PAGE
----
He nodded and looked away and rolled his bundle of dirty clothes in his hands like he wasn't sure what to do with it.
I sat up and crossed my arms over my bent knees.
"You want to talk about what you're remembering not remembering?" I asked him. I didn't want to talk about it, but Sam needed to talk about it, otherwise he wouldn't have brought it up.
But he shook his head and rolled his bundle and shrugged one shoulder.
"It's not the memories as much as the hallucinations. I mean – when I think about the hallucinations, when I was hallucinating I had memories of – things – happening that I don't remember when I'm not hallucinating."
When I'm not hallucinating. Present tense. I did not like the sound of that.
"Sam?" I sat more forward, desperate for the answer. "Radio Free Hell has gone off the air, hasn't it?"
"What? Yeah – yeah, all quiet." He assured me immediately, gesturing to his head. "It's just memories. It's – it's nothing."
"Sure, it's nothing."
Sam looked up at me and tried to have an answer to that. I could see that in his face. He was going to try to give me a totally casual, 'this doesn't bother me', answer, an honest answer. But then he realized that he couldn't pretend it didn't bother him so he couldn't answer me because he didn't want me to know that it bothered him.
"Is there more beer?" He asked, even though he'd been there in the store and knew as well as I did how much beer we still had left. He dropped his laundry on his bed and went to the door of the enclosed, poorly heated porch that served as our walk-in fridge in cold weather.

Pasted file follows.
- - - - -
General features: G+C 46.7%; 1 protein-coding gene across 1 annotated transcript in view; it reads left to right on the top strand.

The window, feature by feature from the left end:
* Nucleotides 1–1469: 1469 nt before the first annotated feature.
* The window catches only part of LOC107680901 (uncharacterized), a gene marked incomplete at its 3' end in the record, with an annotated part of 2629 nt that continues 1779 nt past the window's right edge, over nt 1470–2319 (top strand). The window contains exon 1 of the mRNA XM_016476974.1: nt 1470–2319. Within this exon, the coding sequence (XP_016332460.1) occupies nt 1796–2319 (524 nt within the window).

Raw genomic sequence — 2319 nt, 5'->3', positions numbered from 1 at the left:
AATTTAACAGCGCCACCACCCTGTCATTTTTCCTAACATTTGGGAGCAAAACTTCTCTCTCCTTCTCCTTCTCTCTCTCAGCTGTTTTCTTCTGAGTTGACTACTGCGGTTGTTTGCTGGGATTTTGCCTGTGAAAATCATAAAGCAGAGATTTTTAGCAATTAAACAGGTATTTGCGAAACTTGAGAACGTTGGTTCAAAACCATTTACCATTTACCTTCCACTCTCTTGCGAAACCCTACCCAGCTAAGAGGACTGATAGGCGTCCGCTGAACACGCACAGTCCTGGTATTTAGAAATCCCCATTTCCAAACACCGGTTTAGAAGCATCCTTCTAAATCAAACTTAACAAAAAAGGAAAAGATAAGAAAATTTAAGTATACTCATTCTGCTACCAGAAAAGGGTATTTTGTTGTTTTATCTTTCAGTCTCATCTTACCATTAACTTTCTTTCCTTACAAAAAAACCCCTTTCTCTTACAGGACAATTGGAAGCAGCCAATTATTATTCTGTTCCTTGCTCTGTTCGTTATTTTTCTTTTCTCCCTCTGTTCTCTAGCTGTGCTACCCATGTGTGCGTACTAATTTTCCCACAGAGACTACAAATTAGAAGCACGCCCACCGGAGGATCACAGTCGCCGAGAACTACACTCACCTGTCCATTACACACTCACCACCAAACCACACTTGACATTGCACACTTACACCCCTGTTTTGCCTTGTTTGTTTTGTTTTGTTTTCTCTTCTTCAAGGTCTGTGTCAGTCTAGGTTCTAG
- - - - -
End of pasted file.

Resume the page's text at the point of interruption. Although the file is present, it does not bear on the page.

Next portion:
"You want something stronger?" I asked him. If I could get him drunk, I could get him to talk to me. He stopped with his hand on the door and half turned back to me.
"Yeah. Sure. Where is it?"
"Right here. Grab the glasses."
I sat up on the edge of the bed and reached into my duffel next to my bed for the bottle of whiskey. Sam brought two shot glasses and stood there like he didn't know what to do.
He sat, sitting next to me on the edge of my bed. A particularly hard wind blew around and into the cabin through the cracks and seemed to be trying to swell the little building from the inside.
I poured and we drank and Sam stared into his empty glass.
"I don't want it to be true."
Of course he didn't want it to be true. That's why there was no memory of it outside the hallucinations.
I took a breath to keep myself calm and to make my answer sound reasonable. Maybe I couldn't save him from one hundred and eighty years of actual hell, but I was going to do my damnedest to save him from a lifetime of reliving it.
"It's not true." I told him.
"How do you know?"
"Because all of your hallucinations were fake. Weren't they? All of your hallucinations were lies. You hallucinated that I hadn't saved you, that I couldn't save you, that I didn't even try. You hallucinated people being hurt that you couldn't help. Loud music, firecrackers. But none of it was real. Your hallucinations weren't real, so your memories from inside your hallucinations aren't real either. They were only things that you fear. They were all lies."
Sam took a minute to think about it, and I took a minute to hope – pray – that he trusted me enough to believe me, and that he believed me enough to trust me. Just like he always used to.
Of course Santa will find us. Of course Greta whats-her-name likes you. Of course Dad's not mad. Of course you drove the car fine.
Finally, he nodded. Not relieved by the answer, but more resigned to it.
"Yeah. Yeah, I guess you're right."
"Of course I'm right; I'm always right. Remember that – it saves time."
He huffed and rolled his eyes so wide it had to hurt, then took his shot glass to the sink. He moved his dirty laundry into his backpack and buried himself under his blankets.
Love seeketh not itself to please,
nor for itself hath any care,
but for another gives its ease,
and builds a Heaven in Hell's despair.